Coming together to do what makes sense for our kids
Last week The New York Times published an article on Delaware’s work to improve college access, and I want to share it again in case you missed it and to underscore why it is so important.
The story is pretty straightforward. Every year, about 20% of Delaware children (or about 1,800 high school seniors) do well enough on the SAT to be successful in college but don’t apply. In Delaware, and in most states, that’s just the way it is, usually. Last year, state and local leadership stepped up and said they are going to reach out to each and every one of those kids to find out why they were making this choice and to see if they could help.
Over time, this initiative became known as “Getting to Zero.” It involves mobilizing national partners like Harvard University to do the research so that state officials can find students who need support, as well as the College Board to waive application fees and to build new partnerships with colleges and universities across the country. It involves state level leaders in our Department of Education not sitting back, but being proactive and building a plan to personally text, snail mail, and call each and every one of these students. And, just as important, it means engaging local college students, teachers, guidance counselors, and non-profits (like ours) to help students with filling out financial aid forms and college applications.
The bottom line, we “got to zero.” Every one of those 1,800 students applied to college. This type of work has the chance to change the trajectory for thousands of young people over time as it did for Susan Nye, the focus of The New York Times story. Susan is now a freshman at Stanford with a full scholarship, yet previously had only considered local colleges due to the associated financial expenses.
For me, this effort feels like a barn raising. The community, both locally and beyond, is coming together to do something that makes sense for kids. This is part of what makes Delaware unique. We can talk to each other and make things happen.
And people are starting to notice. There were numerous comments on The New York Times article, including:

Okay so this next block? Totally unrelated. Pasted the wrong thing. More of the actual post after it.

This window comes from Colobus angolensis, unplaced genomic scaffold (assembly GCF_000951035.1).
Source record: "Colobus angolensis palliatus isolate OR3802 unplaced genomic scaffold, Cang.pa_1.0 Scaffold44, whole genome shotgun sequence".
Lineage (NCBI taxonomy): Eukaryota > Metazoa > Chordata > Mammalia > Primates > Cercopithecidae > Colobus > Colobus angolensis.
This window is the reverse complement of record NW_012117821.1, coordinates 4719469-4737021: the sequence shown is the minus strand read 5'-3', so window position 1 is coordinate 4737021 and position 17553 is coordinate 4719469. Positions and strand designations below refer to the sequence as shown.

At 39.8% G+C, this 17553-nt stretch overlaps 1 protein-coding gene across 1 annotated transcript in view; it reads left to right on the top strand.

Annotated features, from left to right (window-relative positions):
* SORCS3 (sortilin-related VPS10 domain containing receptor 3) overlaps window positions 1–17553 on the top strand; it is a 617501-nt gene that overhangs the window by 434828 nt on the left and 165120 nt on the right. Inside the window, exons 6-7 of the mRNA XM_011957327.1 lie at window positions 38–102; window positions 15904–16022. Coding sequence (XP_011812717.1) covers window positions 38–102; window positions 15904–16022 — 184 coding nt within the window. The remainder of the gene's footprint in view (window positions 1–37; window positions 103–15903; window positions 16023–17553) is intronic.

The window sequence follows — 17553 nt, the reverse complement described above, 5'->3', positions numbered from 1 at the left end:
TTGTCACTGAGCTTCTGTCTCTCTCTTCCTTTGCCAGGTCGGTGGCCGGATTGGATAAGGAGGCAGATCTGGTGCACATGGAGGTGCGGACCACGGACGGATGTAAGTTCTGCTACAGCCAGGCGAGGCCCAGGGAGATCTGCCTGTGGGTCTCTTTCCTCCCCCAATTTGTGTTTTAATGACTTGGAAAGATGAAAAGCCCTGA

Douglas Roger, Sao Paulo, Brazil: “Congrats to Delaware! What you are trying to accomplish is amazing to say the least…Quite honestly, I would be a proud taxpayer if I were a U.S. citizen.”
Siobhan, New York: “I am so glad this kind of approach is being used on a state-wide level, in conjunction with the high schools. Ms Nye’s story is wonderful–I hope it is repeated many times over. And hopefully other states will follow Delaware’s groundbreaking work. We can’t afford to let a single capable student fall through the cracks. Especially for lack of funds to simply apply.”
Terry Brady, New Jersey: “This is spectacular, brilliant and a model for America. It is the only way to get all the Oars in the water pulling in an enterprise direction towards American leadership again. No brain left behind and the bed of good governance. Bravo Delaware.”
Coming together to do what makes sense for our children is fundamental to related work you’ll be hearing about more this summer, led by the Vision Coalition of Delaware. It’s called ED25, short for a “Vision for Education in Delaware in 2025.” The Coalition is engaging Delawareans to develop a plan to address what it will take for a young person to be “well-educated” a decade from now and as important, how our schools will need to adapt to meet that vision. Please see a list of upcoming community conversations, contact the Coalition at firstname.lastname@example.org, or simply go to the website to learn more and share your thoughts.
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